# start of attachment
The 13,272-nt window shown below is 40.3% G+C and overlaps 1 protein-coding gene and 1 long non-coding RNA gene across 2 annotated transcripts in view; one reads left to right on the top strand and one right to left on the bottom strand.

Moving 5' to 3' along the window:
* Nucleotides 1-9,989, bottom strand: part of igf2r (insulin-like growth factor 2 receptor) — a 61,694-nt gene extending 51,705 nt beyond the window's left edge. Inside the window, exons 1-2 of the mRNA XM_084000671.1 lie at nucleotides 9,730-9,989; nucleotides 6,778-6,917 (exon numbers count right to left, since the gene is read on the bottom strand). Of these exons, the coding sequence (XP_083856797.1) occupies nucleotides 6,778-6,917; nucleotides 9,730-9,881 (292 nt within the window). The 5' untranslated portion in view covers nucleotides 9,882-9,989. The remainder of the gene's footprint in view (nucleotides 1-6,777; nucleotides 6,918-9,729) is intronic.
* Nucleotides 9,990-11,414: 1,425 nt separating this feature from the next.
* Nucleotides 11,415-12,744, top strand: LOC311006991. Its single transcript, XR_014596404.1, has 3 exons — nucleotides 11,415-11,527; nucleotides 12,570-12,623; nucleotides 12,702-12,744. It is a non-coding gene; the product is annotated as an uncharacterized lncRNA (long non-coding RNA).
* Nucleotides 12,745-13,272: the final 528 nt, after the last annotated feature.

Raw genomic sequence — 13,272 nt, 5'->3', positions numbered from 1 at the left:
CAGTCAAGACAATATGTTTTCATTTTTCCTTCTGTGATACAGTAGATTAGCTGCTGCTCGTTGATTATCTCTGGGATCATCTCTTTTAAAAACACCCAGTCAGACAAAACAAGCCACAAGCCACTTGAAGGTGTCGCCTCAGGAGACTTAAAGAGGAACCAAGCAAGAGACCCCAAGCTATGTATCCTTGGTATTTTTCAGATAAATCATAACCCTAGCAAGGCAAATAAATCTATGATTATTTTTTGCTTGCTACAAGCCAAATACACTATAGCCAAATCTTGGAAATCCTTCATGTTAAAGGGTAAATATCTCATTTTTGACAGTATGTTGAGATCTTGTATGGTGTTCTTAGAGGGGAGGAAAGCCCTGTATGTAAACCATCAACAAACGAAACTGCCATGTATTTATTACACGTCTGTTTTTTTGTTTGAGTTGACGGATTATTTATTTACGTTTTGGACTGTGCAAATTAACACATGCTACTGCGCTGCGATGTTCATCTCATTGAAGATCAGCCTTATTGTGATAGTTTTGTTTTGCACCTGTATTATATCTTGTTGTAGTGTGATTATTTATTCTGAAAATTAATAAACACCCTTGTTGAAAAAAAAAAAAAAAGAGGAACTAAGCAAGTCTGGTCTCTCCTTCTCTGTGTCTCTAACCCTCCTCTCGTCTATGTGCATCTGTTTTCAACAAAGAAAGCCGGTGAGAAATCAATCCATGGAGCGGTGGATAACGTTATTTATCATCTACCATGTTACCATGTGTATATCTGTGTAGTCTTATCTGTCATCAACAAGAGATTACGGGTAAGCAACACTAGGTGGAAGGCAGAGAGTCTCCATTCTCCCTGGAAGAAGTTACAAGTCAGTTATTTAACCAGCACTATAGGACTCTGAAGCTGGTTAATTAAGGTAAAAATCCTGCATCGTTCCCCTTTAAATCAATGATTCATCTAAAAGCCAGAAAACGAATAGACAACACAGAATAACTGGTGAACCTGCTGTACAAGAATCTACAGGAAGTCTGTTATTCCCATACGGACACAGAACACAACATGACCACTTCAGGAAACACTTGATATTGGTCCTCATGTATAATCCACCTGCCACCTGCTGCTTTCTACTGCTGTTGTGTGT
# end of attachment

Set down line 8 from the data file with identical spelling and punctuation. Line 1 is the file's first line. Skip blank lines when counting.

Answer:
CAGTCAAGACAATATGTTTTCATTTTTCCTTCTGTGATACAGTAGATTAGCTGCTGCTCGTTGATTATCTCTGGGATCATCTCTTTTAAAAACACCCAGTCAGACAAAACAAGCCACAAGCCACTTGAAGGTGTCGCCTCAGGAGACTTAAAGAGGAACCAAGCAAGAGACCCCAAGCTATGTATCCTTGGTATTTTTCAGATAAATCATAACCCTAGCAAGGCAAATAAATCTATGATTATTTTTTGCTTGCTACAAGCCAAATACACTATAGCCAAATCTTGGAAATCCTTCATGTTAAAGGGTAAATATCTCATTTTTGACAGTATGTTGAGATCTTGTATGGTGTTCTTAGAGGGGAGGAAAGCCCTGTATGTAAACCATCAACAAACGAAACTGCCATGTATTTATTACACGTCTGTTTTTTTGTTTGAGTTGACGGATTATTTATTTACGTTTTGGACTGTGCAAATTAACACATGCTACTGCGCTGCGATGTTCATCTCATTGAAGATCAGCCTTATTGTGATAGTTTTGTTTTGCACCTGTATTATATCTTGTTGTAGTGTGATTATTTATTCTGAAAATTAATAAACACCCTTGTTGAAAAAAAAAAAAAAAGAGGAACTAAGCAAGTCTGGTCTCTCCTTCTCTGTGTCTCTAACCCTCCTCTCGTCTATGTGCATCTGTTTTCAACAAAGAAAGCCGGTGAGAAATCAATCCATGGAGCGGTGGATAACGTTATTTATCATCTACCATGTTACCATGTGTATATCTGTGTAGTCTTATCTGTCATCAACAAGAGATTACGGGTAAGCAACACTAGGTGGAAGGCAGAGAGTCTCCATTCTCCCTGGAAGAAGTTACAAGTCAGTTATTTAACCAGCACTATAGGACTCTGAAGCTGGTTAATTAAGGTAAAAATCCTGCATCGTTCCCCTTTAAATCAATGATTCATCTAAAAGCCAGAAAACGAATAGACAACACAGAATAACTGGTGAACCTGCTGTACAAGAATCTACAGGAAGTCTGTTATTCCCATACGGACACAGAACACAACATGACCACTTCAGGAAACACTTGATATTGGTCCTCATGTATAATCCACCTGCCACCTGCTGCTTTCTACTGCTGTTGTGTGT